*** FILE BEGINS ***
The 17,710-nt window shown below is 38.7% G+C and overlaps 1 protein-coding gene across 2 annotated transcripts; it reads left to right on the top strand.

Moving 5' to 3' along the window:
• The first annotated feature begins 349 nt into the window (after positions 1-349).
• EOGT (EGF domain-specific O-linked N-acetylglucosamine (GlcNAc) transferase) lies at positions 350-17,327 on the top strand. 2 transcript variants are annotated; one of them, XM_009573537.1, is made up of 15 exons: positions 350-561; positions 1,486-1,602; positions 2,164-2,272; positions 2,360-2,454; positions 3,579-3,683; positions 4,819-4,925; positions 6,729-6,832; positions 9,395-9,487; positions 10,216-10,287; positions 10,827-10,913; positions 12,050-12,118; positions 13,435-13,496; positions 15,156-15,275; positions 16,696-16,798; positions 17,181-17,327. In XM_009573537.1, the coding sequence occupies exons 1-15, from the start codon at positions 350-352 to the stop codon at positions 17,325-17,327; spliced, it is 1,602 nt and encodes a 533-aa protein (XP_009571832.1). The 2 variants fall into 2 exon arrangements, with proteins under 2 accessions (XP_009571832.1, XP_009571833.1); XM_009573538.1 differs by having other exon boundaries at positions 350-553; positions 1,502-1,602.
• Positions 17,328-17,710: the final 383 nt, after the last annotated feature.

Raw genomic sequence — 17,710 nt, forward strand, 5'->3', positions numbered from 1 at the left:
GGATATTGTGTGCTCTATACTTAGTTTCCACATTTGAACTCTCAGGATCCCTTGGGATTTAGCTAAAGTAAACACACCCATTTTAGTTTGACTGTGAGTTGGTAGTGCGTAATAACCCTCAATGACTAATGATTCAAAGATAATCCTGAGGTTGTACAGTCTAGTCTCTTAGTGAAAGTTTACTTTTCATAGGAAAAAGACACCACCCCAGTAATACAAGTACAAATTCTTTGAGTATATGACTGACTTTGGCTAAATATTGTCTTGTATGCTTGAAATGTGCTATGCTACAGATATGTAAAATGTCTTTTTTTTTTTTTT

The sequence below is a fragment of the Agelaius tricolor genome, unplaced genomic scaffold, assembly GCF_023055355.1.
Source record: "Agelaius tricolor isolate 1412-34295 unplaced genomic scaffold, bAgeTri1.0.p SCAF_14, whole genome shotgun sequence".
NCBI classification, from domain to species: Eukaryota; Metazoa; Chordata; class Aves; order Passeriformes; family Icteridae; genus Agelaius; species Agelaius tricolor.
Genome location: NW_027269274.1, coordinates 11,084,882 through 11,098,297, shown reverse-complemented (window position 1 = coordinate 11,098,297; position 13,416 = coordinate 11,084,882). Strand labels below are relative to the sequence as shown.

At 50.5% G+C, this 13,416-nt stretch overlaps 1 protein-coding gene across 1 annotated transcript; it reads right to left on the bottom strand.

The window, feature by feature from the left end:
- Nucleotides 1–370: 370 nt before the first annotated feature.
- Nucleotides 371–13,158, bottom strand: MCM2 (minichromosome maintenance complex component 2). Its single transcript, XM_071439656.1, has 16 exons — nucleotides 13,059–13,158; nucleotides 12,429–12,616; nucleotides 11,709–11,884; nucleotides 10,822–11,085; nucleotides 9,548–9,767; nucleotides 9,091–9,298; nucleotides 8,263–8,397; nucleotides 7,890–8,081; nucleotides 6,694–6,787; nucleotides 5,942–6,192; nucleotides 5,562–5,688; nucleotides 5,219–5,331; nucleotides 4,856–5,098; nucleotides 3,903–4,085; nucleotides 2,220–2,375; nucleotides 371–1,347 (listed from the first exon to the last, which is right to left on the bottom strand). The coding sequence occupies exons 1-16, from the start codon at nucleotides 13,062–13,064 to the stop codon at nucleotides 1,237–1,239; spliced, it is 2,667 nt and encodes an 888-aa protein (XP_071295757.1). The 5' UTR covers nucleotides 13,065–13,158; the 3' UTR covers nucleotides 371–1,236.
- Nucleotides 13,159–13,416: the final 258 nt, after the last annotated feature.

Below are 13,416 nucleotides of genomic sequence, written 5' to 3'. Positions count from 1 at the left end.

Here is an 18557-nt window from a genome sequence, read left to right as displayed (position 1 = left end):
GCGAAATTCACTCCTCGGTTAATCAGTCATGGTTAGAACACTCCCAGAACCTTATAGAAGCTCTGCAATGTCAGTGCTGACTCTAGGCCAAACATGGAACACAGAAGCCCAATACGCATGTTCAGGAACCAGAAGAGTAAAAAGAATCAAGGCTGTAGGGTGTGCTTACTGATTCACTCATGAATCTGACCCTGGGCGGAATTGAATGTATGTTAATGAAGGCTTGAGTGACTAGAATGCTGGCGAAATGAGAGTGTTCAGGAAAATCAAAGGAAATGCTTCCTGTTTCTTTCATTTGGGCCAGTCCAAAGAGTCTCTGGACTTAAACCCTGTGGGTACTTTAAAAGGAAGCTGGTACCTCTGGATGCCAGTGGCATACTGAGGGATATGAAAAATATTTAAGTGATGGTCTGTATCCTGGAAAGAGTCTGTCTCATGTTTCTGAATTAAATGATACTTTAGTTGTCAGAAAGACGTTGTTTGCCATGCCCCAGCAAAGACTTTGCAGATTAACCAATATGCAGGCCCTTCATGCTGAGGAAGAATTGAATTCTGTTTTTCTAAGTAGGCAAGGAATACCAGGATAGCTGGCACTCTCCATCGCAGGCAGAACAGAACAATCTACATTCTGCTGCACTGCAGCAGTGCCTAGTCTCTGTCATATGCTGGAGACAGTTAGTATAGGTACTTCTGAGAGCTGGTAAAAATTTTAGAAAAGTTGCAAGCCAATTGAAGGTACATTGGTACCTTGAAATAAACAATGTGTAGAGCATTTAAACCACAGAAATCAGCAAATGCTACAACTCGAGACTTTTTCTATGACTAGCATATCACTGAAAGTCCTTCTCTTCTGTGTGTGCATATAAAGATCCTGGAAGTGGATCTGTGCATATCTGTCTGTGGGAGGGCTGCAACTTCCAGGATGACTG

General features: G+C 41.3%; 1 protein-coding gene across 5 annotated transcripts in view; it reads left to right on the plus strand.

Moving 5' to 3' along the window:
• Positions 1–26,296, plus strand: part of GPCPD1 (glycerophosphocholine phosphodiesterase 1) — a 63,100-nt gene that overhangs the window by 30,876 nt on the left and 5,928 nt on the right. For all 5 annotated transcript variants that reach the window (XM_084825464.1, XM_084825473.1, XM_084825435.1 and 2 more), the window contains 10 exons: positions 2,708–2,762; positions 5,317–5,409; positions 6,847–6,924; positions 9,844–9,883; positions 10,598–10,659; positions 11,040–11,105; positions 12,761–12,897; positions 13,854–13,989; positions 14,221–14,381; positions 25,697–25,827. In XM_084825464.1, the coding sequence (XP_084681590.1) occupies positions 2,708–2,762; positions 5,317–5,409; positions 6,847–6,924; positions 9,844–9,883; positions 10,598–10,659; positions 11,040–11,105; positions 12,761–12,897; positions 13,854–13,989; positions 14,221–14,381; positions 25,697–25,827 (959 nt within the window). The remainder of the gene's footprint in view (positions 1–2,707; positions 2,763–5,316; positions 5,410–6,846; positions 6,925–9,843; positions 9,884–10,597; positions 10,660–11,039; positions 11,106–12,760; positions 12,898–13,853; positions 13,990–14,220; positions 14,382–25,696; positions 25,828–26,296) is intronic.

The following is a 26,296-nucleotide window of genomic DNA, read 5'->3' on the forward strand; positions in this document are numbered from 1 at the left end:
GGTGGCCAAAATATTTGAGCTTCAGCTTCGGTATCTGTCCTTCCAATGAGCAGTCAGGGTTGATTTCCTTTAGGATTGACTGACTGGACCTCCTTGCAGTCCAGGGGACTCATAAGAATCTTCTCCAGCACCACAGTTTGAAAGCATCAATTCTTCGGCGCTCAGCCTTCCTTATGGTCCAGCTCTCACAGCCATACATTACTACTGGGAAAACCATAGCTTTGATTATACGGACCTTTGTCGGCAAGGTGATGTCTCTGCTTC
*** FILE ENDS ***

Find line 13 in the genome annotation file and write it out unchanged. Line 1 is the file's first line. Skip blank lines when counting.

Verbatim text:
The window, feature by feature from the left end: